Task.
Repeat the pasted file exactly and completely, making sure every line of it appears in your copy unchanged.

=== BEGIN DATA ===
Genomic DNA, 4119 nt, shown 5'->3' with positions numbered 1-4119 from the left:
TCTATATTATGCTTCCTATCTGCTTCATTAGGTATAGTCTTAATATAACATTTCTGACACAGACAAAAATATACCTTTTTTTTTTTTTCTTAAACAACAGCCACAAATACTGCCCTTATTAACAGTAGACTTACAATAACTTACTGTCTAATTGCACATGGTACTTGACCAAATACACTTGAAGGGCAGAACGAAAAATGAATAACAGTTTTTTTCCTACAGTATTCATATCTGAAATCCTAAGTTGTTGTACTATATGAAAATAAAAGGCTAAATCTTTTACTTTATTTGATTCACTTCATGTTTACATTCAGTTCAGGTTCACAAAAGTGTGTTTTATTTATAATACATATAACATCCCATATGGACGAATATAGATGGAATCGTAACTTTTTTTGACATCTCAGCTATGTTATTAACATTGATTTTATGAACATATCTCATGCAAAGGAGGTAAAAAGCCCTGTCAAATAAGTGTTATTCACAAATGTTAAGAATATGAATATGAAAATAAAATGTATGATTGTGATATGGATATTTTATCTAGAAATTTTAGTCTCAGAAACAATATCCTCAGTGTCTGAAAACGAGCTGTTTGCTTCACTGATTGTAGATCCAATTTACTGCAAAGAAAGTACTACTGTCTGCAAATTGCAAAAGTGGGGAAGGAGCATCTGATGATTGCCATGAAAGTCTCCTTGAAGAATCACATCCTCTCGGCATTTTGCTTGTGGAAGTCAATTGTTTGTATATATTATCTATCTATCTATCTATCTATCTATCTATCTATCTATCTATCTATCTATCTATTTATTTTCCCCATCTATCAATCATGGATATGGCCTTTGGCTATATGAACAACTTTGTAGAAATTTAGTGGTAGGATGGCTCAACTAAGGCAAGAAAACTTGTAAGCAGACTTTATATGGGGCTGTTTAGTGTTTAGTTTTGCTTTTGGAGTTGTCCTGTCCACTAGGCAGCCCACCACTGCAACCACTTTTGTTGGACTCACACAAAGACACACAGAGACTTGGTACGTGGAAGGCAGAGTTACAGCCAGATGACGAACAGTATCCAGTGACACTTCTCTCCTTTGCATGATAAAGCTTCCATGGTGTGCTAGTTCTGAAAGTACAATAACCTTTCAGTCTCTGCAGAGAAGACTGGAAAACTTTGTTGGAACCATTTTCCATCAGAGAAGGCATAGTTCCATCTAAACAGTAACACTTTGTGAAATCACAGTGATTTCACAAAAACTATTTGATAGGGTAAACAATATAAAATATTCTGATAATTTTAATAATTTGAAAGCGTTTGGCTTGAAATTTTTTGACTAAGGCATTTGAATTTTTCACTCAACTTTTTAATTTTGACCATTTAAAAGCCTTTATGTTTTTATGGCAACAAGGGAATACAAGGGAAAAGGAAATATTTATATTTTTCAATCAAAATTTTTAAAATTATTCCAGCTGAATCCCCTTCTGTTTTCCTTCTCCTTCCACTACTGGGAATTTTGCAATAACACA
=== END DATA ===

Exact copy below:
Genomic DNA, 4119 nt, shown 5'->3' with positions numbered 1-4119 from the left:
TCTATATTATGCTTCCTATCTGCTTCATTAGGTATAGTCTTAATATAACATTTCTGACACAGACAAAAATATACCTTTTTTTTTTTTTCTTAAACAACAGCCACAAATACTGCCCTTATTAACAGTAGACTTACAATAACTTACTGTCTAATTGCACATGGTACTTGACCAAATACACTTGAAGGGCAGAACGAAAAATGAATAACAGTTTTTTTCCTACAGTATTCATATCTGAAATCCTAAGTTGTTGTACTATATGAAAATAAAAGGCTAAATCTTTTACTTTATTTGATTCACTTCATGTTTACATTCAGTTCAGGTTCACAAAAGTGTGTTTTATTTATAATACATATAACATCCCATATGGACGAATATAGATGGAATCGTAACTTTTTTTGACATCTCAGCTATGTTATTAACATTGATTTTATGAACATATCTCATGCAAAGGAGGTAAAAAGCCCTGTCAAATAAGTGTTATTCACAAATGTTAAGAATATGAATATGAAAATAAAATGTATGATTGTGATATGGATATTTTATCTAGAAATTTTAGTCTCAGAAACAATATCCTCAGTGTCTGAAAACGAGCTGTTTGCTTCACTGATTGTAGATCCAATTTACTGCAAAGAAAGTACTACTGTCTGCAAATTGCAAAAGTGGGGAAGGAGCATCTGATGATTGCCATGAAAGTCTCCTTGAAGAATCACATCCTCTCGGCATTTTGCTTGTGGAAGTCAATTGTTTGTATATATTATCTATCTATCTATCTATCTATCTATCTATCTATCTATCTATCTATCTATCTATTTATTTTCCCCATCTATCAATCATGGATATGGCCTTTGGCTATATGAACAACTTTGTAGAAATTTAGTGGTAGGATGGCTCAACTAAGGCAAGAAAACTTGTAAGCAGACTTTATATGGGGCTGTTTAGTGTTTAGTTTTGCTTTTGGAGTTGTCCTGTCCACTAGGCAGCCCACCACTGCAACCACTTTTGTTGGACTCACACAAAGACACACAGAGACTTGGTACGTGGAAGGCAGAGTTACAGCCAGATGACGAACAGTATCCAGTGACACTTCTCTCCTTTGCATGATAAAGCTTCCATGGTGTGCTAGTTCTGAAAGTACAATAACCTTTCAGTCTCTGCAGAGAAGACTGGAAAACTTTGTTGGAACCATTTTCCATCAGAGAAGGCATAGTTCCATCTAAACAGTAACACTTTGTGAAATCACAGTGATTTCACAAAAACTATTTGATAGGGTAAACAATATAAAATATTCTGATAATTTTAATAATTTGAAAGCGTTTGGCTTGAAATTTTTTGACTAAGGCATTTGAATTTTTCACTCAACTTTTTAATTTTGACCATTTAAAAGCCTTTATGTTTTTATGGCAACAAGGGAATACAAGGGAAAAGGAAATATTTATATTTTTCAATCAAAATTTTTAAAATTATTCCAGCTGAATCCCCTTCTGTTTTCCTTCTCCTTCCACTACTGGGAATTTTGCAATAACACA